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Parishville bookshop celebrates quarter-century of existence


PARISHVILLE — When the BirchBark Bookshop opened 25 years ago, the store’s owner, Timothy Strong, was not expecting to stay at the location for very long.

More than 80,000 books and millions of pages later, the store is still strong, thanks to many devoted customers.

The shop at 40 Ashton Road in the woods of Parishville is open from 1 to 6 p.m. Saturdays and Sundays. Its remote location appears to be part of its charm.

Mr. Strong’s collection includes a wide range of materials from local history to vintage magazines and records.

“Right now we have about 80,000 books plus two tractor-trailers full to add now,” he said. “We have what’s called a birthday store. So if you wanted to buy a Life magazine that was from your parent’s birth date, you can get one that falls during that week when they were born. People get a kick out of that.”

Mr. Strong said his ex-wife accepted a job as the vice president of SUNY Potsdam, leading to the north country relocation. He earned a master’s degree in English from SUNY Binghamton, was working on a novel and “was looking for something to do in the afternoon.”

“What I thought was that I would start out here, but I didn’t expect to do well out here. From day one people have kept coming and they keep coming,” Mr. Strong said. “The college students that come from Potsdam, Clarkson and St. Lawrence University have been so wonderful. They are polite, respectful and it is a joy to have them come in and visit.”

The joy has been mutual, as numerous customers return year after year.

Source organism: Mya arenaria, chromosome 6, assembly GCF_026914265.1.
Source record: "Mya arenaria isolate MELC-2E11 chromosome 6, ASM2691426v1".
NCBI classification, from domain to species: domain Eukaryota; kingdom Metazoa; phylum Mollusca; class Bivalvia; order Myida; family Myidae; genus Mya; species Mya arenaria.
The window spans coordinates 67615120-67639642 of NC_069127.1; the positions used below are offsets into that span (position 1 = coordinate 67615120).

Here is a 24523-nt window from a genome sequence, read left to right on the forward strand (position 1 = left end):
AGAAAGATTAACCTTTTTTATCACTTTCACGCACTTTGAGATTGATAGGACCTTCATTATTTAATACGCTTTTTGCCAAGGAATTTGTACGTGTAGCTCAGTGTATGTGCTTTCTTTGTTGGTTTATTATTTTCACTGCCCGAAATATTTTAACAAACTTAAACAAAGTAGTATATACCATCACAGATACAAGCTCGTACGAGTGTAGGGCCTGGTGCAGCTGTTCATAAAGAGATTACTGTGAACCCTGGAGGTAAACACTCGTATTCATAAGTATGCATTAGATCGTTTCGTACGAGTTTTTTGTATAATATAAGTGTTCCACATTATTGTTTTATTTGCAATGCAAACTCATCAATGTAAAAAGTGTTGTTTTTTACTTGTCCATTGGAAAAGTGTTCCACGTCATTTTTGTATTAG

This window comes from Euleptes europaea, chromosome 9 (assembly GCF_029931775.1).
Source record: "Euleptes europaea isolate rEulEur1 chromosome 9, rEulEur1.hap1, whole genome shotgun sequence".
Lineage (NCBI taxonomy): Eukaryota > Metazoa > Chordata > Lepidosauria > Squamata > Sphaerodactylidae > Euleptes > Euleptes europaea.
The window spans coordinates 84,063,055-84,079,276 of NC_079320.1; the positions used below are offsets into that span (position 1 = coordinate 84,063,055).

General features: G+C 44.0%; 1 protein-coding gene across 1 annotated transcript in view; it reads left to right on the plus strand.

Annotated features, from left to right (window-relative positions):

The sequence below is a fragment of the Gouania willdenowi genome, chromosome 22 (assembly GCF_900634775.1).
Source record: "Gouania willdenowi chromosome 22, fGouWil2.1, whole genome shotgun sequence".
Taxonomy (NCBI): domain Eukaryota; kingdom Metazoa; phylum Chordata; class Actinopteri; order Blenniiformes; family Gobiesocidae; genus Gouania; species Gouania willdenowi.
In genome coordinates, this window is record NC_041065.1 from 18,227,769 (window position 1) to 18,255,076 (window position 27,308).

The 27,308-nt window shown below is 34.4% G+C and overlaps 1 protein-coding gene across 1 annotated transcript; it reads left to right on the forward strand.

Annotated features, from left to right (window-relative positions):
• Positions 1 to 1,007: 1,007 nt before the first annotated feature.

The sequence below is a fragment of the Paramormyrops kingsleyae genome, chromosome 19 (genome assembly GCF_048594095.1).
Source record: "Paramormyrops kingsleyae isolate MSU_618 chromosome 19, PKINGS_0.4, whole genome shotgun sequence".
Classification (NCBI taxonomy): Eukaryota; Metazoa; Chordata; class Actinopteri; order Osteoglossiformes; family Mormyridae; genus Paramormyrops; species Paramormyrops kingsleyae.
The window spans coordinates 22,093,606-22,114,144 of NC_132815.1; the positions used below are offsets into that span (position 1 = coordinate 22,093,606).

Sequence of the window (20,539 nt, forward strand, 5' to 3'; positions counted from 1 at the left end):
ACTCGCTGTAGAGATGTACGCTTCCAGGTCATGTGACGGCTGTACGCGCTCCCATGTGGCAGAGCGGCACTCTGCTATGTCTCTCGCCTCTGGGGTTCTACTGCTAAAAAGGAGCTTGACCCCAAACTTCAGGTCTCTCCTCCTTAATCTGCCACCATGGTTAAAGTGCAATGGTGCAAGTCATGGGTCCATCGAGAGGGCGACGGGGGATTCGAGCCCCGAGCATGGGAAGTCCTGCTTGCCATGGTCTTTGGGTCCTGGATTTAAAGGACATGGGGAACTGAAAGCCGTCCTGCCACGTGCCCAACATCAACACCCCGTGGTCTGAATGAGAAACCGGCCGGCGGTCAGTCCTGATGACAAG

“I’ve been going the last 20 years and have been watching it grow ever since. He started out small and kept adding and adding and adding. It’s quite the maze of bookshelves now,” Hermon resident John Bray said. “I just love talking to Tim about what he’s into. He’s building paper, writing poetry, etc. He has an office separate from the store where he makes his own paper, writes the poetry and eventually publishes the work. He has worked with an illustrator to have his poetry published into a book. He always sets something aside for me in particular. I can’t imagine a nicer guy to get along with.”

With bookstores seemingly dying and some popular chains long gone, Mr. Strong expressed no concern for his shop.

“It’s very diverse and that’s what makes it fun,” he said. “You never know who’s going to come in and what they’re going to be looking for. That’s what I like about the job. It’s not something that you dread coming into every day. I would like to send a big thank-you to my customers who keep coming back week after week,” Mr. Strong said. “The best thing is that I never expected it. Sometimes I’ll be watching a little baby in a mother’s arm and then the same kid comes in 25 years later. I’ve watched so many kids grow up. I will say ‘Oh, where’s your kid now?’ And the mother will say ‘Oh, he’s in graduate school now.’ I get a charge out of that.”

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